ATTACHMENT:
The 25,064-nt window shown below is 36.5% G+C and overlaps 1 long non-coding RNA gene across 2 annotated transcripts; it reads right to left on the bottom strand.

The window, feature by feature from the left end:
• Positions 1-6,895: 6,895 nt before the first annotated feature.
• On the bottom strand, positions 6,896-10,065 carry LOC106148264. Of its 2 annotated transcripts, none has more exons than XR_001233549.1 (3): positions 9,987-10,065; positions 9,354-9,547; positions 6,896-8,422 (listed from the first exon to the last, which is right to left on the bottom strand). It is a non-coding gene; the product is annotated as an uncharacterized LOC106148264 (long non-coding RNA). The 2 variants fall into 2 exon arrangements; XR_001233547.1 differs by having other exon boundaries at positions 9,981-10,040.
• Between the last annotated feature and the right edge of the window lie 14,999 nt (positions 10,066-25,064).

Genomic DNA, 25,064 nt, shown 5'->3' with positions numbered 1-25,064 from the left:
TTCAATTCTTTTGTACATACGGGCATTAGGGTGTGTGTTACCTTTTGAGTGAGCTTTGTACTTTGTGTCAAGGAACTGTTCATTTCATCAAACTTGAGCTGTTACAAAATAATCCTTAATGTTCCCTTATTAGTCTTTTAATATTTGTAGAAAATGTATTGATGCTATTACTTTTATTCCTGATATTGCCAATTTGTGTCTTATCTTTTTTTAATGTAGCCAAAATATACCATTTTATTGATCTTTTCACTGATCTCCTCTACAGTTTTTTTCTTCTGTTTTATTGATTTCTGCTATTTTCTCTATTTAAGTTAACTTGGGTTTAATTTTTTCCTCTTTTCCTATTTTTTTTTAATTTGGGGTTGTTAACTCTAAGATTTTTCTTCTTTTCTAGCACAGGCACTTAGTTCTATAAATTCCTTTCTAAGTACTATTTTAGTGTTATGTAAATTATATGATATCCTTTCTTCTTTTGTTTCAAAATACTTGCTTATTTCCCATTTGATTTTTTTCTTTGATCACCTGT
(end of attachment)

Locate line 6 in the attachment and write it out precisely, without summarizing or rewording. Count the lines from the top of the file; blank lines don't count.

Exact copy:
Genomic DNA, 25,064 nt, shown 5'->3' with positions numbered 1-25,064 from the left: